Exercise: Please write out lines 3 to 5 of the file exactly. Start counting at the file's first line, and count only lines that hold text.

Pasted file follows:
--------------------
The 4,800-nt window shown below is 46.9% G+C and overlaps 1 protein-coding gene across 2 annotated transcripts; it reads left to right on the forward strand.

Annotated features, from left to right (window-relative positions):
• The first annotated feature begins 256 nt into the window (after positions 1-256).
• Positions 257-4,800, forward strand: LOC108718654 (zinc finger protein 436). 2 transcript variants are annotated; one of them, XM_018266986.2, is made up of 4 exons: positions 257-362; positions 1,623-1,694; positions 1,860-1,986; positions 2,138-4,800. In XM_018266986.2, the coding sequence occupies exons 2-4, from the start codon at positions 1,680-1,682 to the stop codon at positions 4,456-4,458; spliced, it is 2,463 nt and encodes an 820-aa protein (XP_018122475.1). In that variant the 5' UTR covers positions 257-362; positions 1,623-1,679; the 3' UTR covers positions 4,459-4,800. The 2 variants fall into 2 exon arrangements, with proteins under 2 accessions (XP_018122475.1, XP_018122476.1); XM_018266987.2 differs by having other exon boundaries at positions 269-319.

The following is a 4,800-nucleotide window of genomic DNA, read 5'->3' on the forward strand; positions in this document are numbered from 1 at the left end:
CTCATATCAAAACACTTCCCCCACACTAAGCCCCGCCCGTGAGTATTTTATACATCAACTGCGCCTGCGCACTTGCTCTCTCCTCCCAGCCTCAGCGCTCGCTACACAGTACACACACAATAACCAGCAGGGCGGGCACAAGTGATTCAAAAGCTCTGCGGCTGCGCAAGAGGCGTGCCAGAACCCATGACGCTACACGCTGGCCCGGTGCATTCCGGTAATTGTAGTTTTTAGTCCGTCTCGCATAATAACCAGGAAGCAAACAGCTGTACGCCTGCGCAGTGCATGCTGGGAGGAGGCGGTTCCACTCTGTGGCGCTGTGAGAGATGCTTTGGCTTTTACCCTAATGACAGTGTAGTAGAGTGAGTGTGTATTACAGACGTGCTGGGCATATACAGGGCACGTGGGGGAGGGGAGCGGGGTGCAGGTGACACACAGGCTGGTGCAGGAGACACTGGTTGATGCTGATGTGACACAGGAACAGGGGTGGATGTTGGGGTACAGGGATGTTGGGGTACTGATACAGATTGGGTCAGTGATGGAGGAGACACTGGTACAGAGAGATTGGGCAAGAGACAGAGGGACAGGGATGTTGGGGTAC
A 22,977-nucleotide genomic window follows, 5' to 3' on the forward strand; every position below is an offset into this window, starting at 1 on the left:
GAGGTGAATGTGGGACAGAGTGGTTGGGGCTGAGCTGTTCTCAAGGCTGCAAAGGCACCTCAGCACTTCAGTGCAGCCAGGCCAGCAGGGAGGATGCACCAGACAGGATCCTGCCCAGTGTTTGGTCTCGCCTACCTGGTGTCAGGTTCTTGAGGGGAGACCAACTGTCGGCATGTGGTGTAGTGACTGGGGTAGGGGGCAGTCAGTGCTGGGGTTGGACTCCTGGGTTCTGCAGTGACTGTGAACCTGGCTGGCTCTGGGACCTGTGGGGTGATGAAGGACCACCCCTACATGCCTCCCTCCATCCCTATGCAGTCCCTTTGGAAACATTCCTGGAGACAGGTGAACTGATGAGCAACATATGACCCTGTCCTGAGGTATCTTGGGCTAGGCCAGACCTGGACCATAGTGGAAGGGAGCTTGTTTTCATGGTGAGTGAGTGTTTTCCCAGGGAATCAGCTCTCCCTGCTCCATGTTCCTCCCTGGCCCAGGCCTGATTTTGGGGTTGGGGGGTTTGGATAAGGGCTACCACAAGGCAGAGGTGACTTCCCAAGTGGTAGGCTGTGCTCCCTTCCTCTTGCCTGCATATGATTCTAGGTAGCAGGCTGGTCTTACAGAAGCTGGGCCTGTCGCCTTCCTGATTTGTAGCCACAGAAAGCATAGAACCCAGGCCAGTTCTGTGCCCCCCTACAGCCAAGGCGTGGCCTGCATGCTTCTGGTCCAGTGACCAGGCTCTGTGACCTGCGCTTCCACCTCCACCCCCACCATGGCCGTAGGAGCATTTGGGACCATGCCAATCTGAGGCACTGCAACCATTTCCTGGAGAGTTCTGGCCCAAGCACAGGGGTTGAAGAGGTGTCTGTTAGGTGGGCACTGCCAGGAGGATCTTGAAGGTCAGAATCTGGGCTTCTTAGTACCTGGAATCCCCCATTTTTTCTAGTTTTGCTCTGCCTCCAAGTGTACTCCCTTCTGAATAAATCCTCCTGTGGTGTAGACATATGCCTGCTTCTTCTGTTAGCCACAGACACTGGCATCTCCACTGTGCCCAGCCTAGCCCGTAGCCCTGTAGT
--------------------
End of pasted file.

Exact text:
• The first annotated feature begins 256 nt into the window (after positions 1-256).
• Positions 257-4,800, forward strand: LOC108718654 (zinc finger protein 436). 2 transcript variants are annotated; one of them, XM_018266986.2, is made up of 4 exons: positions 257-362; positions 1,623-1,694; positions 1,860-1,986; positions 2,138-4,800. In XM_018266986.2, the coding sequence occupies exons 2-4, from the start codon at positions 1,680-1,682 to the stop codon at positions 4,456-4,458; spliced, it is 2,463 nt and encodes an 820-aa protein (XP_018122475.1). In that variant the 5' UTR covers positions 257-362; positions 1,623-1,679; the 3' UTR covers positions 4,459-4,800. The 2 variants fall into 2 exon arrangements, with proteins under 2 accessions (XP_018122475.1, XP_018122476.1); XM_018266987.2 differs by having other exon boundaries at positions 269-319.

The following is a 4,800-nucleotide window of genomic DNA, read 5'->3' on the forward strand; positions in this document are numbered from 1 at the left end: